The Canadian government hopes India's new administration under Prime Minister Narendra Modi will finally sign and implement a bilateral foreign investor protection treaty that was negotiated years ago but has languished since.
Negotiations on the deal – which would help guarantee legal rights to Canadian and Indian investors doing business in each other's countries – were concluded more than five years ago. But India's previous Congress-led government later said they had concerns with the agreement, and the process has not progressed since then.
Ed Fast, Canada's International Trade Minister, said he now hopes Mr. Modi will send a message to Canadian investors that failed to arrive under India's previous Congress government, which had been India's traditional ruling party until it suffered an historic defeat in India's recent national elections.
"We believe that this agreement will send a very clear signal that India is open for business and is prepared to protect Canadian investment," Mr. Fast said in interview. "We're certainly inviting Prime Minister Modi to now have his government sign the agreement. The Canadian government will sign the agreement. And it will send a very clear message to the business sectors on both sides that we're on the threshold of a new, much more robust economic partnership."
Mr. Fast, who has spoken out about the stalled negotiations before, said the federal government has had Mr. Modi "on our radar" long before the Indian politician led his right-leaning, Hindu nationalist Bharatiya Janata Party (BJP) to a resounding electoral victory in May. In 2008, while Mr. Modi was still the chief minister of the northwest Indian state of Gujarat, Canada opened a trade office there, and Stewart Beck, Canada's high commissioner to India, also addressed Mr. Modi's well-known Vibrant Gujarat investor summits.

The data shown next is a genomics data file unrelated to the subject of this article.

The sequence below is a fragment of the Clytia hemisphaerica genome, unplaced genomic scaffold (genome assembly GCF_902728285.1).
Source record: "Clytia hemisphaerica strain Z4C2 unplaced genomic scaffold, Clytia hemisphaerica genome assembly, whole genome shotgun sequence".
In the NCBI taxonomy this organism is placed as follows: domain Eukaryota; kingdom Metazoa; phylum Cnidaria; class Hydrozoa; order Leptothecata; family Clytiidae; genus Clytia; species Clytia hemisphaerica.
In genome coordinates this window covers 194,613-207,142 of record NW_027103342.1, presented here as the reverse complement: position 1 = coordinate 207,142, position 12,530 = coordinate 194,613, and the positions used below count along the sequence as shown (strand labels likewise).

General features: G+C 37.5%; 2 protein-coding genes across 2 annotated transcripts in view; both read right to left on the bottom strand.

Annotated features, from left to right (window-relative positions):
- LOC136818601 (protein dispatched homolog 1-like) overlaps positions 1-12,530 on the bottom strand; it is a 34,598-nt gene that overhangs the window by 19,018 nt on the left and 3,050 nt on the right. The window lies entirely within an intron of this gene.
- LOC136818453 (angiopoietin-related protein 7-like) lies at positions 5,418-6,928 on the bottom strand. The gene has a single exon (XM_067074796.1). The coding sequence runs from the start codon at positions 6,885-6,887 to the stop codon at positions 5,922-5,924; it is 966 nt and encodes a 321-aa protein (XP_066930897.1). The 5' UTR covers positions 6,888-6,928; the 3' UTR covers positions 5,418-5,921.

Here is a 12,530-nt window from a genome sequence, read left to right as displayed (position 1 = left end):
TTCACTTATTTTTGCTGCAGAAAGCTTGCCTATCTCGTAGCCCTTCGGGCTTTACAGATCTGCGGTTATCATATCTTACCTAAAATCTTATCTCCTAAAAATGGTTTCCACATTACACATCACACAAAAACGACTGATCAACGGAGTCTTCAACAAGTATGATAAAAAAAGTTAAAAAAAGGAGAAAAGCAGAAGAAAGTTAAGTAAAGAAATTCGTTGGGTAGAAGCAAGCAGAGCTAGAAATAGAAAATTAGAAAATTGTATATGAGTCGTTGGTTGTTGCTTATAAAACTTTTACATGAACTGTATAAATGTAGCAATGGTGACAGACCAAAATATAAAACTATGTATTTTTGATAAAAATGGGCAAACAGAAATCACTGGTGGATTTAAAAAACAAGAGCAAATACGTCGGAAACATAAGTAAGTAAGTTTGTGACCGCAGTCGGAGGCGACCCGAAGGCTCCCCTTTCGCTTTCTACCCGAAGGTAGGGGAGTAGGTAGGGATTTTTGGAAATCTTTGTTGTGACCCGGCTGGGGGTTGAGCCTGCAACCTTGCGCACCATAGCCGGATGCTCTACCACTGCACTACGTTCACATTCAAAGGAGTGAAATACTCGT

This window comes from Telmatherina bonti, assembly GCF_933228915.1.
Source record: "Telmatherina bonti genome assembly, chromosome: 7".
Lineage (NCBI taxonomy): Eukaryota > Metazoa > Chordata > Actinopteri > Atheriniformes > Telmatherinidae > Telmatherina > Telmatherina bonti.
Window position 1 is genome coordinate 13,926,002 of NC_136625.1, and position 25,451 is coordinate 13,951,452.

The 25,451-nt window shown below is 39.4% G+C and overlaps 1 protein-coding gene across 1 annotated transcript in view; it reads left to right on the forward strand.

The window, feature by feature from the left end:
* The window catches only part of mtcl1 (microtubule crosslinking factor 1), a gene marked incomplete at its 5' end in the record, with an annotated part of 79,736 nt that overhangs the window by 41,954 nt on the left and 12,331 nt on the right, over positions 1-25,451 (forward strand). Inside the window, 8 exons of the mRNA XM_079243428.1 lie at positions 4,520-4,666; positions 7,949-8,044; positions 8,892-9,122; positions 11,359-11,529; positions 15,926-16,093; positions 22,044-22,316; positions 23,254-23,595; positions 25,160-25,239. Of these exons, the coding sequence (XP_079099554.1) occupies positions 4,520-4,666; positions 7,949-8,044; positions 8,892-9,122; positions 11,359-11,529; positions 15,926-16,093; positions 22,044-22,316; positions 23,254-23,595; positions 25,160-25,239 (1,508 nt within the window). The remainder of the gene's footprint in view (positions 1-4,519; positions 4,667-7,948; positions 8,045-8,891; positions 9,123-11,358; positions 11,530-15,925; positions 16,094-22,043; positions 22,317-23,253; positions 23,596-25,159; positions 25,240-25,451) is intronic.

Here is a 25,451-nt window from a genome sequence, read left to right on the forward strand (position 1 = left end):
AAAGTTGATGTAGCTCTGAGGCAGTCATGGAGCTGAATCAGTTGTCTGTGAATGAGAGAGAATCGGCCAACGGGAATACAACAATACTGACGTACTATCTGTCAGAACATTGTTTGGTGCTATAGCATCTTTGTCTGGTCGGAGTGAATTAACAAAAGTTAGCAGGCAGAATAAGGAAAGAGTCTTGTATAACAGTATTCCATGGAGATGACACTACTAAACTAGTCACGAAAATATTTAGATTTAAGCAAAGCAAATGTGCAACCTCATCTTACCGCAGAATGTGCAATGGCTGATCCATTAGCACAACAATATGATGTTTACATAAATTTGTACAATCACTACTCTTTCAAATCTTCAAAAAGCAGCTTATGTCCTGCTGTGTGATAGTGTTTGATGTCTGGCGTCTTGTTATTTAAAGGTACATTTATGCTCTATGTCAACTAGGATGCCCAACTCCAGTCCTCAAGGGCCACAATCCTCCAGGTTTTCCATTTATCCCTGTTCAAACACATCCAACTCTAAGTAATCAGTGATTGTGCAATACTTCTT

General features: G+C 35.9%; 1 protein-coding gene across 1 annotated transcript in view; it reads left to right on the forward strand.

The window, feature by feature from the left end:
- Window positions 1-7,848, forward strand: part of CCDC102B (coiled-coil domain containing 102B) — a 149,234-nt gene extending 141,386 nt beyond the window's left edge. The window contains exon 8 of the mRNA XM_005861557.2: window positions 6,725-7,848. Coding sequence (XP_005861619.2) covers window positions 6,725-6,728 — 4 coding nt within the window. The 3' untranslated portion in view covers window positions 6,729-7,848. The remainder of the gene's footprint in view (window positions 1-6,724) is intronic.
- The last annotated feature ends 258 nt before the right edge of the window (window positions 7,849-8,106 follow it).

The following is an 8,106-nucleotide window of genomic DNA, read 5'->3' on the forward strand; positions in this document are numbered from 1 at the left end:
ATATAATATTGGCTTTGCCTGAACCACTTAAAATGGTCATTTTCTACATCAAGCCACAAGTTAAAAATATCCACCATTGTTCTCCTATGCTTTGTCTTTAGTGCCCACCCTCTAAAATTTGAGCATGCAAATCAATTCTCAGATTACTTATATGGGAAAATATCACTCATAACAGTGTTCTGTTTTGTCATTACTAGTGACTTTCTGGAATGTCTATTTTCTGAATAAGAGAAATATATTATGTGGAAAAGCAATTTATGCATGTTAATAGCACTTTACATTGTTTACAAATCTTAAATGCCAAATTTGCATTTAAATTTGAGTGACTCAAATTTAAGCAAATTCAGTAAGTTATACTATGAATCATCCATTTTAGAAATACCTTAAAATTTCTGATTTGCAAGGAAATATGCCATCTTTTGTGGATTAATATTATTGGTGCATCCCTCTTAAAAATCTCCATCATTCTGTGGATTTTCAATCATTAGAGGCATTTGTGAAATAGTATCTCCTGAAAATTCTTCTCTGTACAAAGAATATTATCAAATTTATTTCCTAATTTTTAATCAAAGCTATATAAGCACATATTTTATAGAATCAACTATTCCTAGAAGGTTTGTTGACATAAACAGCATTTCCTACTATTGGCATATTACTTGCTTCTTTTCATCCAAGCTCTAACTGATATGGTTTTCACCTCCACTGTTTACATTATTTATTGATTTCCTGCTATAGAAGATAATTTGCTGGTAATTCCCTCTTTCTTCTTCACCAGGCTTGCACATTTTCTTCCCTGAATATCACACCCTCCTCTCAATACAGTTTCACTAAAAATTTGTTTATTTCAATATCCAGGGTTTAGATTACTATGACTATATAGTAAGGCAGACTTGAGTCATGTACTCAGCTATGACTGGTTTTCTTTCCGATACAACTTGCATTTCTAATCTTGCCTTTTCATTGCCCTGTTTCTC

"I've met with him on a number of occasions," Mr. Fast said. "He was very very helpful. He certainly came across as someone who got things done."
Mr. Modi campaigned mainly on economic issues, pledging to revive growth in the world's largest democracy. In Gujarat, where he was chief minister for more than a decade, admirers say he made it simple to set up and grow businesses in a country that is renowned for its bureaucracy and red tape, and wooed foreign investors – such as Bombardier and McCain, which both have factories in Gujarat. Critics, however, point out that his government did little to stop vicious anti-Muslim riots that flared across his state in 2002, and say that he attracted businesses by giving away land and cutting taxes.
Canada, which sent more than $720-million worth of lentils and other pulses to India in 2013 among other goods, is also negotiating a free trade agreement with India, but talks on that have been going "quite slowly the last couple of years," Mr. Fast said.
"We would love to see that negotiation reinvigorated," he added.